Length of stay in ICU and hospital was significantly shorter in pediatric liver transplant recipients who were extubated in the OR (3.5 ± 3.5 vs 9.1 ± 12.5 days, P < .001; 23.1 ± 15.9 vs 35.4 ± 19.4 days, respectively) (Table 6). There was no statistically significant difference in the 28-day mortality between the 2 groups (P = .4), but hospital mortality was significantly lower in patients who were extubated in the OR versus those who did not receive early extubation (23.1 ± 15.9 vs 35.4 ± 19.4 days, respectively; P < .001) (Table 6).
Early immediate tracheal extubation in the OR was performed in 65.2% of patients in our cohort. The incidence of early postoperative AKI was 18.2%, and there was no association between early immediate tracheal extubation and development of AKI among pediatric liver transplant recipients. Length of ICU stay and length of hospital stay were significantly shorter in patients who were extubated in the OR. There was no difference in 28-day mortality in both groups, but hospital mortality was significantly lower in patients who were extubated in the OR.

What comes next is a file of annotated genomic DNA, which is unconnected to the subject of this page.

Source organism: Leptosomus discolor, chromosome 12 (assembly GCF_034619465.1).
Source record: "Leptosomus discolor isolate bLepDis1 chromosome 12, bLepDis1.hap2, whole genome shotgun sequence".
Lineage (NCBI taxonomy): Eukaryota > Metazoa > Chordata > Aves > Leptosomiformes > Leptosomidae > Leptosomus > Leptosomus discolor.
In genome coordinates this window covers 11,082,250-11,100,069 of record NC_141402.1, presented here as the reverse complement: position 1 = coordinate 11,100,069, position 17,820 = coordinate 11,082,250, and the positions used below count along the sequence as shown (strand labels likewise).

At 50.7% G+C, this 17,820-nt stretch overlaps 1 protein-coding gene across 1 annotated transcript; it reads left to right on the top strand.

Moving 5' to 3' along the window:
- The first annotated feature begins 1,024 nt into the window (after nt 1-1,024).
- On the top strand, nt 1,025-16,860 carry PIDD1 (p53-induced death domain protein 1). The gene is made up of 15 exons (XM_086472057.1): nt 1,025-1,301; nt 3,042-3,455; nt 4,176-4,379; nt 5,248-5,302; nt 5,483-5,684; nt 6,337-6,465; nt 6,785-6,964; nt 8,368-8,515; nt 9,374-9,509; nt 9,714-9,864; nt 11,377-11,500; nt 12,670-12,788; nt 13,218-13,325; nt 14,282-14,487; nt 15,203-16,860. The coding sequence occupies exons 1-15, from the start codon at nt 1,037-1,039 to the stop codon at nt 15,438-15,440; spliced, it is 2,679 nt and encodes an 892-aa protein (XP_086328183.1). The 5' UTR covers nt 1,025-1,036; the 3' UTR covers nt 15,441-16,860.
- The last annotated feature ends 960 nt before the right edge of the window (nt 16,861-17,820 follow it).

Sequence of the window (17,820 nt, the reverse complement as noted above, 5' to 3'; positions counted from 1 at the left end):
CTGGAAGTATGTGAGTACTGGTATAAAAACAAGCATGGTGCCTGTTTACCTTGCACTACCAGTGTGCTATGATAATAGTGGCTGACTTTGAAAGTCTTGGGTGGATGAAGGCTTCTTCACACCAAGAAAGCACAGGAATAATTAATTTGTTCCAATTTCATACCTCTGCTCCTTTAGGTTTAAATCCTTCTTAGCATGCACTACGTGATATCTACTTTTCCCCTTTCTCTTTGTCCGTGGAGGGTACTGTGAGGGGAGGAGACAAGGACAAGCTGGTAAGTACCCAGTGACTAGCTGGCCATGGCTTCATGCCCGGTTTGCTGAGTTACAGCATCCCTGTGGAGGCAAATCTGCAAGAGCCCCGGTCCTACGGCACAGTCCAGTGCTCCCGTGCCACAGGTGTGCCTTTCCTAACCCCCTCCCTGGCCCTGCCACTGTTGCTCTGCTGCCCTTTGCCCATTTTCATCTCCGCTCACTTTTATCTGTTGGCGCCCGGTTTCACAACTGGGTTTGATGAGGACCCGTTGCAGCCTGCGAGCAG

Extubation in the OR after liver transplant is a common clinical approach in the pediatric patient group as well as in the adult patient population.12,13
In addition to clinics that routinely extubate pediatric liver transplant recipients in the ICU, there are clinics that report extubation in the OR with an incidence of 57% to 73%, especially in recent years.13,14 As we know it is a safe procedure, we have been applying the principle of extubation in the OR at the end of the surgery in our center for many years in our pediatric patients who meet the weaning criteria, in an effort prevent complications due to prolonged mechanical ventilation.2,3 Our incidence of extubation in the OR is 65.2%, which is similar to the rates reported by clinics with high rates of early extubation.